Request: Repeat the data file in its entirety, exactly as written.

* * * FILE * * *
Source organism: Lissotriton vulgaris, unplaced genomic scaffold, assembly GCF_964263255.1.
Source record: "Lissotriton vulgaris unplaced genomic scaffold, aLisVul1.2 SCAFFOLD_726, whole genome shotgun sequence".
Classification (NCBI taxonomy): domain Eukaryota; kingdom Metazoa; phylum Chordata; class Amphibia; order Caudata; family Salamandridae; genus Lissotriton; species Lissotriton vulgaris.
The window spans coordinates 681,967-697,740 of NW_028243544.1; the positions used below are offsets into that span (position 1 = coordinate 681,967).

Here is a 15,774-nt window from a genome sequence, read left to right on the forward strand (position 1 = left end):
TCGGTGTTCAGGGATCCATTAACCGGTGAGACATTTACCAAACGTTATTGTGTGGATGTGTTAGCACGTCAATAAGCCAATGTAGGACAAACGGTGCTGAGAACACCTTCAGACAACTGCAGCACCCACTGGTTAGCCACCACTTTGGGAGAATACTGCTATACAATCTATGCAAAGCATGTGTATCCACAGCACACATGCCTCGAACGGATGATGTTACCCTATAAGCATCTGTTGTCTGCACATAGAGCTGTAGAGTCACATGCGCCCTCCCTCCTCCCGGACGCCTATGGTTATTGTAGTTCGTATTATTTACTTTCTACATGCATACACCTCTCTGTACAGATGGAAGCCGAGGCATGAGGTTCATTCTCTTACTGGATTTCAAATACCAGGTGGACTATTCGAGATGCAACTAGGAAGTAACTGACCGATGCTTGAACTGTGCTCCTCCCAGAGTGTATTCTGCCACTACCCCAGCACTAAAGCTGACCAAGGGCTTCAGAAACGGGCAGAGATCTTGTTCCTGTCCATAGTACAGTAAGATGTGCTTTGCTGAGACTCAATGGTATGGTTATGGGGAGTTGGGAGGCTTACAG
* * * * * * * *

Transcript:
Source organism: Lissotriton vulgaris, unplaced genomic scaffold, assembly GCF_964263255.1.
Source record: "Lissotriton vulgaris unplaced genomic scaffold, aLisVul1.2 SCAFFOLD_726, whole genome shotgun sequence".
Classification (NCBI taxonomy): domain Eukaryota; kingdom Metazoa; phylum Chordata; class Amphibia; order Caudata; family Salamandridae; genus Lissotriton; species Lissotriton vulgaris.
The window spans coordinates 681,967-697,740 of NW_028243544.1; the positions used below are offsets into that span (position 1 = coordinate 681,967).

Here is a 15,774-nt window from a genome sequence, read left to right on the forward strand (position 1 = left end):
TCGGTGTTCAGGGATCCATTAACCGGTGAGACATTTACCAAACGTTATTGTGTGGATGTGTTAGCACGTCAATAAGCCAATGTAGGACAAACGGTGCTGAGAACACCTTCAGACAACTGCAGCACCCACTGGTTAGCCACCACTTTGGGAGAATACTGCTATACAATCTATGCAAAGCATGTGTATCCACAGCACACATGCCTCGAACGGATGATGTTACCCTATAAGCATCTGTTGTCTGCACATAGAGCTGTAGAGTCACATGCGCCCTCCCTCCTCCCGGACGCCTATGGTTATTGTAGTTCGTATTATTTACTTTCTACATGCATACACCTCTCTGTACAGATGGAAGCCGAGGCATGAGGTTCATTCTCTTACTGGATTTCAAATACCAGGTGGACTATTCGAGATGCAACTAGGAAGTAACTGACCGATGCTTGAACTGTGCTCCTCCCAGAGTGTATTCTGCCACTACCCCAGCACTAAAGCTGACCAAGGGCTTCAGAAACGGGCAGAGATCTTGTTCCTGTCCATAGTACAGTAAGATGTGCTTTGCTGAGACTCAATGGTATGGTTATGGGGAGTTGGGAGGCTTACAG